The Printworks entertainment venue is located on the revamped Withy Grove site of the business premises of the 19th century newspaper proprietor Edward Hulton, established in 1873 and later expanded. Hulton's son Sir Edward Hulton expanded his father's newspaper interests and sold his publishing business based in London and Manchester to Lord Beaverbrook and Lord Rothermere when he retired in 1923. Most of the Hulton newspapers were sold again soon afterwards to the Allied Newspapers consortium formed in 1924 (renamed Kemsley Newspapers in 1943 and bought by Roy Thomson in 1959).
Earlier names of the buildings associated with publishing that were incorporated into the development include Withy Grove Printing House, the Chronicle Buildings, Allied House, Kemsley House, Thomson House and Maxwell House. Kemsley House on the corner of Withy Grove and Corporation Street was developed gradually from 1929 and became the largest newspaper printing house in Europe. The site housed a printing press until 1986. Robert Maxwell bought the property for £1 and subsequently closed it down. The building was left unused for over a decade and fell derelict.
We placed a very strong emphasis on developing cultural and entertainment opportunities to broaden the interest and attraction of the city centre. We saw the Shudehill site as a prime location for a large regional leisure and entertainment facility. It will add massively to the diversity of the area, its attractiveness as a place to visit and will enhance its competitive edge.
In 1998 the derelict building and surrounding site were bought for £10 million by Shudehill Developments, a joint venture by Co-operative Wholesale Society and Co-operative Insurance Society which owned buildings and land adjacent to the building. The building was renamed The Printworks reflecting its past history and underwent a £110 million conversion to transform the property into an entertainment venue. The frontage Pevsner describes as a "weakly Baroque Portland stone façade" was retained, and part of an internal railway from the newspaper business and its turntable for transporting newspapers was incorporated into the new floor.
In 2000 the Printworks was opened by Sir Alex Ferguson and Lionel Richie as the venue for a variety of clubs and eateries. The new 365,000-square-foot facility is set over four floors. The new building features a twenty-screen UCI cinema complex (subsequently bought by Odeon and, in 2017, by Vue Cinemas) which includes North West England's first IMAX screen, a Virgin Active fitness club, a Hard Rock Cafe restaurant and a Tiger Tiger nightclub. The external lighting facing Exchange Square has been changed numerous times since opening.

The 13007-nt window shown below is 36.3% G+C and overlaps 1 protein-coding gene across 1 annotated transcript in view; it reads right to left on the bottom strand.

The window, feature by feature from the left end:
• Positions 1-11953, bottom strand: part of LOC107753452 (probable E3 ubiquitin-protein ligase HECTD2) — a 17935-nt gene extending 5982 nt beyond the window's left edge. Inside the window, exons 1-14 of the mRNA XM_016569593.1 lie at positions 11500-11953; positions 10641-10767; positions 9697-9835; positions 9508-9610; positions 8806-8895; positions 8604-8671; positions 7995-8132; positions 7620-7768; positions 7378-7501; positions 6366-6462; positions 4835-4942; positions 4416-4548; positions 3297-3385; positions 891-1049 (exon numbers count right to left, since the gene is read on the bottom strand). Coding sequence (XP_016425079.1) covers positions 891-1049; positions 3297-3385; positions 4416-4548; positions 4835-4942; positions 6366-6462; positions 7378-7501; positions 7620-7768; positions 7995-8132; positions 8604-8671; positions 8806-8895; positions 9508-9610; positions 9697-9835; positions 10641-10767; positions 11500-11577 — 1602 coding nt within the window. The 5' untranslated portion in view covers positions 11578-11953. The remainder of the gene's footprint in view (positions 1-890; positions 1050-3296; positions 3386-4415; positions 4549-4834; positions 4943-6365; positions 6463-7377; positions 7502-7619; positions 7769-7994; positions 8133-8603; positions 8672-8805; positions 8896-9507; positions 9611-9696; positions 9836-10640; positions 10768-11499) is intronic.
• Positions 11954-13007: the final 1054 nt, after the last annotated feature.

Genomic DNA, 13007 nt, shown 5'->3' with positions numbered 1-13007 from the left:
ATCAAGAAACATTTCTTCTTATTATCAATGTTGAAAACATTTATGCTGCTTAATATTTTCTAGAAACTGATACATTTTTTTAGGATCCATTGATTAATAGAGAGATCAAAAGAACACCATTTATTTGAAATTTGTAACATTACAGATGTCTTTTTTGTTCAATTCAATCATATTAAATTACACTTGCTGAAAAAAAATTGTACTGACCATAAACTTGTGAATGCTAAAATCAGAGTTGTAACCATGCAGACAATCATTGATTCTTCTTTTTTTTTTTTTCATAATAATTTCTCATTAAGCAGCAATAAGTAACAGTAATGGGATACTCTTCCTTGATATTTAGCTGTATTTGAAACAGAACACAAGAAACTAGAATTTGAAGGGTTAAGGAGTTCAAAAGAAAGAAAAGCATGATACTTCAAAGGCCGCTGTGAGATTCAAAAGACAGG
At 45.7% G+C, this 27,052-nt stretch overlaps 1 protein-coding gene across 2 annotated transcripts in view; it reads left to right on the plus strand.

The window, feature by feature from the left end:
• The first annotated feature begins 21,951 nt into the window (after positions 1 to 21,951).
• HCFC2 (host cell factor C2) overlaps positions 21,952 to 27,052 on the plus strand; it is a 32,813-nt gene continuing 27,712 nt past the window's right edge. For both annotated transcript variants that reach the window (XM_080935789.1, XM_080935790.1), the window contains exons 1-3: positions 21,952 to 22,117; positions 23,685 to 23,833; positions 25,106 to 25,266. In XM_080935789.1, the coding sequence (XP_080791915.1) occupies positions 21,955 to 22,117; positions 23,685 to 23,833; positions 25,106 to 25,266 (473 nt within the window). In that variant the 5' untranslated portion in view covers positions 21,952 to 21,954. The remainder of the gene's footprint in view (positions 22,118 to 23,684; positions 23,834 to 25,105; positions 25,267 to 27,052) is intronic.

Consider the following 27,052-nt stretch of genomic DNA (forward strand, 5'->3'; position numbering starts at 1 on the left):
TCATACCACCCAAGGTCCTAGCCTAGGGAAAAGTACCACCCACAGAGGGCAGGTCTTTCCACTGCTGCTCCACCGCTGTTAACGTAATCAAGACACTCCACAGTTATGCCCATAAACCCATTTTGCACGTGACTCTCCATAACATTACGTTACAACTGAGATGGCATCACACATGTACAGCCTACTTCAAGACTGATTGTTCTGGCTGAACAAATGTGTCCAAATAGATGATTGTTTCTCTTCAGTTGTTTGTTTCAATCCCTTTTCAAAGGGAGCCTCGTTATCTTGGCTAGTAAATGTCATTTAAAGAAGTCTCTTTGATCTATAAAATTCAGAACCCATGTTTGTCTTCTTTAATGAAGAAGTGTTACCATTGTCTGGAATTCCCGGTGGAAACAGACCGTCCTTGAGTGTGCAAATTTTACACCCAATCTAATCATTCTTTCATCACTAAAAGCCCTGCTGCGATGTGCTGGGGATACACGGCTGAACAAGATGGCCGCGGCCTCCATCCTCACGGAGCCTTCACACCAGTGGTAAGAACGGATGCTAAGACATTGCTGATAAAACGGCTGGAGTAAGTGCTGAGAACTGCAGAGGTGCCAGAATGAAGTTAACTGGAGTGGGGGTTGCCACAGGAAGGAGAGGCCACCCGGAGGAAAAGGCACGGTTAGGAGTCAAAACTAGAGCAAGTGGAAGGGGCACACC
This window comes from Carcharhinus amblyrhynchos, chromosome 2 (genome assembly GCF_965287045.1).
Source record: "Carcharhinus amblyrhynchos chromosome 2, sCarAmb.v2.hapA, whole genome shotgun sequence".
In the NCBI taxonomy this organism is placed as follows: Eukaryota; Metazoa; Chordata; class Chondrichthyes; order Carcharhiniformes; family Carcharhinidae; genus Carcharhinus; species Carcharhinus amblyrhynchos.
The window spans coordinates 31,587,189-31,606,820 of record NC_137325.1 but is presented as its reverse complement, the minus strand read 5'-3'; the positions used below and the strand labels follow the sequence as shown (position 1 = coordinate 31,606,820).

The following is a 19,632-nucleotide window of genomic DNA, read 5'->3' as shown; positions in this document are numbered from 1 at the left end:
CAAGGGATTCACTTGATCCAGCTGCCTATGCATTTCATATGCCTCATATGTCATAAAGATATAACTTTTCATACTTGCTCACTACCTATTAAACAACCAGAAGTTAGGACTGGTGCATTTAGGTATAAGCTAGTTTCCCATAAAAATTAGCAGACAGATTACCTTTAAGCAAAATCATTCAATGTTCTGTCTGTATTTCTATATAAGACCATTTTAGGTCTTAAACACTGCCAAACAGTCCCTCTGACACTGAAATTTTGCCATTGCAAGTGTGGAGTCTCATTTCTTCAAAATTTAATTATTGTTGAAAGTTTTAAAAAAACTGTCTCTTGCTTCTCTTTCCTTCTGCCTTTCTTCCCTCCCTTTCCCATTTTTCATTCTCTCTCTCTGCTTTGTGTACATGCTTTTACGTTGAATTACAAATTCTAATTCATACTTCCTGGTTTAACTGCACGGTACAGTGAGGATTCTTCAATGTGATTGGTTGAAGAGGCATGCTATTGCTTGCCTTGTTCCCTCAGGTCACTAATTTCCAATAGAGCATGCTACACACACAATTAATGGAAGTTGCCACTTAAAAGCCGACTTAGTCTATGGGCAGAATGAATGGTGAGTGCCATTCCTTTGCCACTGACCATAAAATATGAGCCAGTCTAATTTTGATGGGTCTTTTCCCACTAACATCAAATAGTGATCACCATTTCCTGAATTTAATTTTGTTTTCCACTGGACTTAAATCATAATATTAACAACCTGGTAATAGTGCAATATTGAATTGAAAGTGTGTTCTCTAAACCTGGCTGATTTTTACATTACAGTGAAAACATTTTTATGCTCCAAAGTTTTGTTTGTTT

In 1871 Ned Hulton began to publish the Sporting Chronicle, the first of a huge empire which he established in Manchester, which included the Sunday Chronicle, the Daily Dispatch and Athletic News. Hulton's new premises in Withy Grove in the heart of the city became the biggest printing house in Europe.
At the heart of this other Fleet Street was Withy Grove, Europe's biggest print centre, owned in turn by the Hulton, Kemsley and Thomson dynasties. In its day this Victorian mausoleum turned out no fewer than 10 national titles ... Sporting Chronicle, Sunday Chronicle, Daily Dispatch, Daily Sketch, Empire News, The Daily Telegraph, The Sunday Times, Daily Mirror, Sunday Mirror (previously Pictorial) and News of the World ... Withy Grove dated from 1873
Withy Grove had a succession of owners, from founder Ned Hulton, to his son Sir Edward Hulton, briefly to the Daily Mail Trust and then to Lord Camrose and Viscount Kemsley as Allied Newspapers which became Kemsley Newspapers in 1945. Roy, later Lord, Thomson took over in 1959 and eventually Cap'n Bob took charge ... Withy Grove was eventually sold and revamped and is now the Printworks, a £150 million entertainment, restaurant and leisure complex.
Printworks was originally erected as Withy Grove Printing House in 1873.
The find has sparked a history trail leading to previously unseen documents and photographs of what used to be known as the Chronicle Buildings – once home to 4,000 print-workers, 10 million newspapers a week, and national titles such as The Daily Mirror and the Daily Telegraph.
What the 'alleged' opposition did not know, was office space in Thomson House and its adjoining Chronicle Buildings was actually the cheapest in town.
At one time Withy Grove was the biggest printing centre in Europe and was variously known as Allied House, Kemsley House, Thomson House and Maxwell House before becoming The Print Works, an entertainment centre.
The reunion will include a tour of The Printworks complex, which went through a number of different identities from Edward Hulton's, to Allied Newspapers, Kemsley House, Thomson House, then Maxwell House.
Built in 1929, Kemsley House was the largest newspaper printing house in Europe, turning out 11 million copies a week.
Maxwell, a boor and a bully, bought the former Kemsley House plant on Withy Grove (once the largest newspaper plant in Europe; now the Printworks entertainments centre) for a £1, simply to close it down.
The Printworks, designed by leading architects RTKL-UK Ltd, is an impressive host to leading leisure venues such as the Hard Rock Café and Tiger Tiger. In addition, the Filmworks offers a 20-screen complex featuring the latest cinema technology, including the first IMAX auditorium in North West England.